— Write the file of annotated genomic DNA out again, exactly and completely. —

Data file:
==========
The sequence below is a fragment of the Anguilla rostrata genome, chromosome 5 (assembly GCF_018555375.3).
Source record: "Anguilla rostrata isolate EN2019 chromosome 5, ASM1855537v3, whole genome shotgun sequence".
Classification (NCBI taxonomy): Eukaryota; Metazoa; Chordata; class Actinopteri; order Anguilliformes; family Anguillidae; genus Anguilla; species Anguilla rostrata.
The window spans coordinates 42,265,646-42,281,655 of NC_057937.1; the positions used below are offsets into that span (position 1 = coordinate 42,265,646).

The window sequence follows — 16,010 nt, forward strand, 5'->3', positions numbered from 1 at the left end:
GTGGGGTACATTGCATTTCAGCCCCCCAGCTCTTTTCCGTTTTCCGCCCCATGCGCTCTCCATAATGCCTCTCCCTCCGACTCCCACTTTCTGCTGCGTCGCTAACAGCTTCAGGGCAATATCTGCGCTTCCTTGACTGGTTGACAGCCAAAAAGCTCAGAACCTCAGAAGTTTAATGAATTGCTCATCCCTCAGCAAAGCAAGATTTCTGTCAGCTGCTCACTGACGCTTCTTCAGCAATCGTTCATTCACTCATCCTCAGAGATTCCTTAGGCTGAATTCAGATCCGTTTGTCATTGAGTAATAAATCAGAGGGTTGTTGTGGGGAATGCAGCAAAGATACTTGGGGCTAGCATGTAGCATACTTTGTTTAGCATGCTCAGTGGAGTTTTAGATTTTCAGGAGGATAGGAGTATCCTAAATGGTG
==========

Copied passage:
The sequence below is a fragment of the Anguilla rostrata genome, chromosome 5 (assembly GCF_018555375.3).
Source record: "Anguilla rostrata isolate EN2019 chromosome 5, ASM1855537v3, whole genome shotgun sequence".
Classification (NCBI taxonomy): Eukaryota; Metazoa; Chordata; class Actinopteri; order Anguilliformes; family Anguillidae; genus Anguilla; species Anguilla rostrata.
The window spans coordinates 42,265,646-42,281,655 of NC_057937.1; the positions used below are offsets into that span (position 1 = coordinate 42,265,646).

The window sequence follows — 16,010 nt, forward strand, 5'->3', positions numbered from 1 at the left end:
GTGGGGTACATTGCATTTCAGCCCCCCAGCTCTTTTCCGTTTTCCGCCCCATGCGCTCTCCATAATGCCTCTCCCTCCGACTCCCACTTTCTGCTGCGTCGCTAACAGCTTCAGGGCAATATCTGCGCTTCCTTGACTGGTTGACAGCCAAAAAGCTCAGAACCTCAGAAGTTTAATGAATTGCTCATCCCTCAGCAAAGCAAGATTTCTGTCAGCTGCTCACTGACGCTTCTTCAGCAATCGTTCATTCACTCATCCTCAGAGATTCCTTAGGCTGAATTCAGATCCGTTTGTCATTGAGTAATAAATCAGAGGGTTGTTGTGGGGAATGCAGCAAAGATACTTGGGGCTAGCATGTAGCATACTTTGTTTAGCATGCTCAGTGGAGTTTTAGATTTTCAGGAGGATAGGAGTATCCTAAATGGTG